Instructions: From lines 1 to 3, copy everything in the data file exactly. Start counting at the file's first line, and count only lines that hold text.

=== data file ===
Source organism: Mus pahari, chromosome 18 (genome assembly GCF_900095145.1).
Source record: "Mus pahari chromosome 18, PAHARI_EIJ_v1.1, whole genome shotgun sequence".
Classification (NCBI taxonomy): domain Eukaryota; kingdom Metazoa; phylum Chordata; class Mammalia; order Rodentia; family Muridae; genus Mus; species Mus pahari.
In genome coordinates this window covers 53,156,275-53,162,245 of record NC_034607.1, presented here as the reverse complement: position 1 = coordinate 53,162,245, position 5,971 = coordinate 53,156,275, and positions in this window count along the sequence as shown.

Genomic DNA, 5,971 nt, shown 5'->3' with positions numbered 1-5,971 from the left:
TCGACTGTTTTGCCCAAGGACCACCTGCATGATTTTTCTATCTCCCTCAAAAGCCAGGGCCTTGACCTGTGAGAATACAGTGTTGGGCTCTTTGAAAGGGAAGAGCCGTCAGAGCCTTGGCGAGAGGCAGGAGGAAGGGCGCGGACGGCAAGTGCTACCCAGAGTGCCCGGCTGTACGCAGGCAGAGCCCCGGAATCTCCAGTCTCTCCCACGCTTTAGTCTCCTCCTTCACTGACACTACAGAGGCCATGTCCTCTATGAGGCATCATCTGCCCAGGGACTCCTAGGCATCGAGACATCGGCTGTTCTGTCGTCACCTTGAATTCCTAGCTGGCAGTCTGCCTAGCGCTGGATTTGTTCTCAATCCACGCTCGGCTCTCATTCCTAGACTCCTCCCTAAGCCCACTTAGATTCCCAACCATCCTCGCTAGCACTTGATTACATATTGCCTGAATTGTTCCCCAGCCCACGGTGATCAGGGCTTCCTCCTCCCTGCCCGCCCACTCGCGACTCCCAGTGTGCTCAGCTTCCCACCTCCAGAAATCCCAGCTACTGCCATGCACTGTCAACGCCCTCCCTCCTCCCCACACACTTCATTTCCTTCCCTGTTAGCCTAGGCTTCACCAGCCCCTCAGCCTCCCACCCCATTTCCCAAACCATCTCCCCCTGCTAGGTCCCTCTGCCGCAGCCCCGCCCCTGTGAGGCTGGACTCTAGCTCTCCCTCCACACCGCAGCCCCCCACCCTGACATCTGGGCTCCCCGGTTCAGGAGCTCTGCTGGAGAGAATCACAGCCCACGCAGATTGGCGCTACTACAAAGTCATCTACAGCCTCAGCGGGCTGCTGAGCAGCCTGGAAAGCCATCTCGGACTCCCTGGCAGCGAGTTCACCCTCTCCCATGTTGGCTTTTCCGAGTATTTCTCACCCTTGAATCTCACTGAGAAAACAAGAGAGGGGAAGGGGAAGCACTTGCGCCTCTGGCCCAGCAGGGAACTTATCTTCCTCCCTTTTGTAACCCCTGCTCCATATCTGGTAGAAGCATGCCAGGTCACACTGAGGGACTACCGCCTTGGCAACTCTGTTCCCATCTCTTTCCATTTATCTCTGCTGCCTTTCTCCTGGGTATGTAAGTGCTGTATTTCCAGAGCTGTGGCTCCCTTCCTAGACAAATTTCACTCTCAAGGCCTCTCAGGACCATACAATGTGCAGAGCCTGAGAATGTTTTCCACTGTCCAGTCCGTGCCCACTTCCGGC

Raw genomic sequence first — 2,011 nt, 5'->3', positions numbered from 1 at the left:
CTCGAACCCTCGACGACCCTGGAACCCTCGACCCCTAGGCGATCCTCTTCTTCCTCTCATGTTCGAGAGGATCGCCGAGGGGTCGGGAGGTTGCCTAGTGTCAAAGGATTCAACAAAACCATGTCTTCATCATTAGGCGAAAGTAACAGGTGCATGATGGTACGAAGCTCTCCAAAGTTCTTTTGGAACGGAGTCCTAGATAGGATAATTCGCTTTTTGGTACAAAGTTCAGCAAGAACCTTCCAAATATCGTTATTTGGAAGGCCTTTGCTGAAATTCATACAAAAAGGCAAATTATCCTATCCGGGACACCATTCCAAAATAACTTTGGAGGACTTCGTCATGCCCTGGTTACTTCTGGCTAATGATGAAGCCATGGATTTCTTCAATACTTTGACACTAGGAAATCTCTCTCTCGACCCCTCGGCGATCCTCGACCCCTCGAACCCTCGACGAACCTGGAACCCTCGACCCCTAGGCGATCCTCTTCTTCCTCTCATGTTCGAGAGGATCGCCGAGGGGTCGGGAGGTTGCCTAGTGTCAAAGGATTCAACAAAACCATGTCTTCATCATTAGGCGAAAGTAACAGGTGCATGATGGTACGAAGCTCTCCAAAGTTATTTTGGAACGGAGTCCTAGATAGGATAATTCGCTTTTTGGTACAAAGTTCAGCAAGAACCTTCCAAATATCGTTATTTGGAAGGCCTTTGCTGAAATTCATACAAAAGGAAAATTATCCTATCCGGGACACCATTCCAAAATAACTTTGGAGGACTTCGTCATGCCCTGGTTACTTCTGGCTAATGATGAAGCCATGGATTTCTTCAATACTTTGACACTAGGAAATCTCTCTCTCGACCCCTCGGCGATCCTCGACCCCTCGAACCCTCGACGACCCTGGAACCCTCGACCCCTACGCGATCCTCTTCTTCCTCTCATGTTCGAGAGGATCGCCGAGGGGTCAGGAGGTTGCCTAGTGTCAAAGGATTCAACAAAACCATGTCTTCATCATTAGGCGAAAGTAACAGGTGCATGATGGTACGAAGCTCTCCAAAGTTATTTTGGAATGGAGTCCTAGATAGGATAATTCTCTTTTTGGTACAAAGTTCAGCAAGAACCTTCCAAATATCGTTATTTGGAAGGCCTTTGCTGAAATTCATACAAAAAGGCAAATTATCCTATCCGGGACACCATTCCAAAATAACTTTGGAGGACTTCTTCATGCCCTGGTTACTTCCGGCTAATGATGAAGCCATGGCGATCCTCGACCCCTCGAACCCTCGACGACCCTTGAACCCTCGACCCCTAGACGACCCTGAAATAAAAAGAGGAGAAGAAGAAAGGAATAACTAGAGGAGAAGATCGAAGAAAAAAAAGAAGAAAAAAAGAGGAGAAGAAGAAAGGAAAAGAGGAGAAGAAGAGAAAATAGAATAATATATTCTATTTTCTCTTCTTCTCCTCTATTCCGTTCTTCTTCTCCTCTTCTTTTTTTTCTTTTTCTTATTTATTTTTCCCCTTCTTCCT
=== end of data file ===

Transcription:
Source organism: Mus pahari, chromosome 18 (genome assembly GCF_900095145.1).
Source record: "Mus pahari chromosome 18, PAHARI_EIJ_v1.1, whole genome shotgun sequence".
Classification (NCBI taxonomy): domain Eukaryota; kingdom Metazoa; phylum Chordata; class Mammalia; order Rodentia; family Muridae; genus Mus; species Mus pahari.